As the renowned international law scholar Eugene Kontorovich has noted: “Annexation in international law specifically means taking the territory of a foreign sovereign country.” And the West Bank does not belong to a foreign sovereign country. The Palestinian Authority (PA) is not sovereign in the West Bank (no sovereign Palestinian Arab state has ever existed). And It is erroneous to assert that the disputed West Bank, and, in particular, areas in which Israeli settlements are located, are Palestinian territory.
Amanpour, typically misinforming viewers, stated: “Occupied by Israel since the 1967-’68 war, the West Bank has been the sticking point in peace talks between Israel and the Palestinians for decades.” First, rather than extending into 1968 as Amanpour erroneously indicates, the 1967 war started on June 5, 1967 and ended on June 10, 1967, hence it’s known as the “Six-Day War.”
Moreover, while a military occupation exists in parts of the West Bank, West Bank Palestinians are self-governing with Israeli personnel mainly only entering Palestinian communities to deal with terrorists who injure or murder Israelis.
Amanpour’s “sticking point” assertion is misleading. The PA, the entity that rules over most Palestinians in the West Bank, has issued preconditions during—and before—negotiations, that they know to be non-starters. For example, the PA demands “a right of return” for millions of Arabs to Israel—a demand which, the PA very well knows, would end Israel’s existence as a Jewish state. The vast majority of these millions of Arabs have never lived in Israel.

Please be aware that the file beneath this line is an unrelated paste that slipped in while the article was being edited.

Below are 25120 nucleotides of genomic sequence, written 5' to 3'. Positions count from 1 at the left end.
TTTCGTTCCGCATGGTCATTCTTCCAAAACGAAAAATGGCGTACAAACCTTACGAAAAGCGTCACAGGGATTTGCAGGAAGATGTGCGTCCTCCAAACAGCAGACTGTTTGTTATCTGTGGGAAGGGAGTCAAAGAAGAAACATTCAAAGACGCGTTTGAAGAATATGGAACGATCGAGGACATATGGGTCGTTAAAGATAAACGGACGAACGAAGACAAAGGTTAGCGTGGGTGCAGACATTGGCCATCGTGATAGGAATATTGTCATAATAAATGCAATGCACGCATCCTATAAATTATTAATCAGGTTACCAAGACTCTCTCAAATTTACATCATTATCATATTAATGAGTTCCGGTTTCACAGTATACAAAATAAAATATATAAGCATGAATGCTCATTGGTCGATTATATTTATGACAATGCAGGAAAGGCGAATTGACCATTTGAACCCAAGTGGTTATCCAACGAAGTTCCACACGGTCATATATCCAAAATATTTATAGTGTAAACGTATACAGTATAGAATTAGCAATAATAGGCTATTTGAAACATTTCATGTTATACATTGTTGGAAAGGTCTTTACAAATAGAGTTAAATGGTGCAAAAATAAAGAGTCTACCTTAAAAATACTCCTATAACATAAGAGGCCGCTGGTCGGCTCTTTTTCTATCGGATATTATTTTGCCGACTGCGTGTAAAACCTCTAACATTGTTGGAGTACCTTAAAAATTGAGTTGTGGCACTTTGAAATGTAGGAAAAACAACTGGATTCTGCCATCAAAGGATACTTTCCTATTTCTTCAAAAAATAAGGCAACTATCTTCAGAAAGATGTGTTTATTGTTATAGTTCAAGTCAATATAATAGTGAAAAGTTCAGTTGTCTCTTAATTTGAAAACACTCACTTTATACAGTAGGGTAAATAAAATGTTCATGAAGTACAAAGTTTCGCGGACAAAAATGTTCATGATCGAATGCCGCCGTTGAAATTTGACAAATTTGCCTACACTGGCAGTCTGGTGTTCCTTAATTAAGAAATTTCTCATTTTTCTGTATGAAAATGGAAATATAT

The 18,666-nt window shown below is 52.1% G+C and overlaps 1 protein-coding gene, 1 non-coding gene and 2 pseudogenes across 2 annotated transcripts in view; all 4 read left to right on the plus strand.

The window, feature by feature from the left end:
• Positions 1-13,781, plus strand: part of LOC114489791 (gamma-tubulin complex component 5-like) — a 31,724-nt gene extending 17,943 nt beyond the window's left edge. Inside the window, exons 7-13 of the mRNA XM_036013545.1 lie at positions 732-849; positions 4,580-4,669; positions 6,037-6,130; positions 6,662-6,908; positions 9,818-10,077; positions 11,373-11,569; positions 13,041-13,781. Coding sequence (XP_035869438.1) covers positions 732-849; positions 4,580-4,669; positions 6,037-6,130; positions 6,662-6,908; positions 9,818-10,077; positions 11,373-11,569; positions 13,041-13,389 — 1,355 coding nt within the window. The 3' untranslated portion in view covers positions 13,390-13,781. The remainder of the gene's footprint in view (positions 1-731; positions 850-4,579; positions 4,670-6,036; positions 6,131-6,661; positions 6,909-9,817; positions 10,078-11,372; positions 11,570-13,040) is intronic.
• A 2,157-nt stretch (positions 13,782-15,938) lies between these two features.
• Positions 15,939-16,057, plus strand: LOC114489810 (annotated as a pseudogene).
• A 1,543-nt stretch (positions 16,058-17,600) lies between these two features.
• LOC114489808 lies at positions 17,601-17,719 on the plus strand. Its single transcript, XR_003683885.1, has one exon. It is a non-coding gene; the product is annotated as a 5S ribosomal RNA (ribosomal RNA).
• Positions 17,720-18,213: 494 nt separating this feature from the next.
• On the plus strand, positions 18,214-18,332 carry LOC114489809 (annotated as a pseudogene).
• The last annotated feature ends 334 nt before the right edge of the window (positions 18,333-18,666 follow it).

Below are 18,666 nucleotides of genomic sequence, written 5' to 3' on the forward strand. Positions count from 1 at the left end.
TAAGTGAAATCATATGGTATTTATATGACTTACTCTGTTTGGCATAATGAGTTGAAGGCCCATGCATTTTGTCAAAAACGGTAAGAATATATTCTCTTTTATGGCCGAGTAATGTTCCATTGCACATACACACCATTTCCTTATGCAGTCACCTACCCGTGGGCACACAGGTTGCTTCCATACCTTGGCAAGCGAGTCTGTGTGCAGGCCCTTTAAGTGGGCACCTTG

The United Nations estimated that 711,000 Palestinians became refugees as a result of the 1948 war initiated by Arab states. As is shown by the CAMERA report, Palestinian Arab and Jewish Refugees, the overwhelming majority of Palestinian refugees were not expelled by Israelis during Israel’s War of Independence. During the same period a large number of Jewish refugees, estimated at 800,000, who had resided in Arab countries for many generations, were forced to flee their native lands. Thus, the so-called “right of return,” which in international law applies only to expelled refugees, applies to the Jewish refugees, as well.